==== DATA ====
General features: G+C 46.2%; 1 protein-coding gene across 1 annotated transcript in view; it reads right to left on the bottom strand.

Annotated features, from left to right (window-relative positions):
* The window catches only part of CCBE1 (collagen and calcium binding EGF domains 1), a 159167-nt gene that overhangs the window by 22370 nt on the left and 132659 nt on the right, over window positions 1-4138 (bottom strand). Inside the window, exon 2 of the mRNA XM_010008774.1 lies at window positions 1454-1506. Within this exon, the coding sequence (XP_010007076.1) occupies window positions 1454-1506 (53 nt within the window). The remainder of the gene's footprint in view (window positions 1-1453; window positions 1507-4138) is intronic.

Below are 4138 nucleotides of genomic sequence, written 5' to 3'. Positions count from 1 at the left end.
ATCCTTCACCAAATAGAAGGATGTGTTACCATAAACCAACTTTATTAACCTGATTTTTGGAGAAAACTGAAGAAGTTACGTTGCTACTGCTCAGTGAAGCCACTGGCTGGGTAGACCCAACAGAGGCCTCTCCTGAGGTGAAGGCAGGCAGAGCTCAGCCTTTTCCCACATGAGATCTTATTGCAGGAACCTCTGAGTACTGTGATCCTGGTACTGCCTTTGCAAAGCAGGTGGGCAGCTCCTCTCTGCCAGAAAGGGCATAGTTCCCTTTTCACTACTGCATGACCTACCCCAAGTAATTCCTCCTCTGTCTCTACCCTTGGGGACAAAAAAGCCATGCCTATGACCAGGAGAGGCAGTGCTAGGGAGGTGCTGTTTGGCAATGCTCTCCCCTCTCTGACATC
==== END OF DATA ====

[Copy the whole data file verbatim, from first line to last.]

General features: G+C 46.2%; 1 protein-coding gene across 1 annotated transcript in view; it reads right to left on the bottom strand.

Annotated features, from left to right (window-relative positions):
* The window catches only part of CCBE1 (collagen and calcium binding EGF domains 1), a 159167-nt gene that overhangs the window by 22370 nt on the left and 132659 nt on the right, over window positions 1-4138 (bottom strand). Inside the window, exon 2 of the mRNA XM_010008774.1 lies at window positions 1454-1506. Within this exon, the coding sequence (XP_010007076.1) occupies window positions 1454-1506 (53 nt within the window). The remainder of the gene's footprint in view (window positions 1-1453; window positions 1507-4138) is intronic.

Below are 4138 nucleotides of genomic sequence, written 5' to 3'. Positions count from 1 at the left end.
ATCCTTCACCAAATAGAAGGATGTGTTACCATAAACCAACTTTATTAACCTGATTTTTGGAGAAAACTGAAGAAGTTACGTTGCTACTGCTCAGTGAAGCCACTGGCTGGGTAGACCCAACAGAGGCCTCTCCTGAGGTGAAGGCAGGCAGAGCTCAGCCTTTTCCCACATGAGATCTTATTGCAGGAACCTCTGAGTACTGTGATCCTGGTACTGCCTTTGCAAAGCAGGTGGGCAGCTCCTCTCTGCCAGAAAGGGCATAGTTCCCTTTTCACTACTGCATGACCTACCCCAAGTAATTCCTCCTCTGTCTCTACCCTTGGGGACAAAAAAGCCATGCCTATGACCAGGAGAGGCAGTGCTAGGGAGGTGCTGTTTGGCAATGCTCTCCCCTCTCTGACATC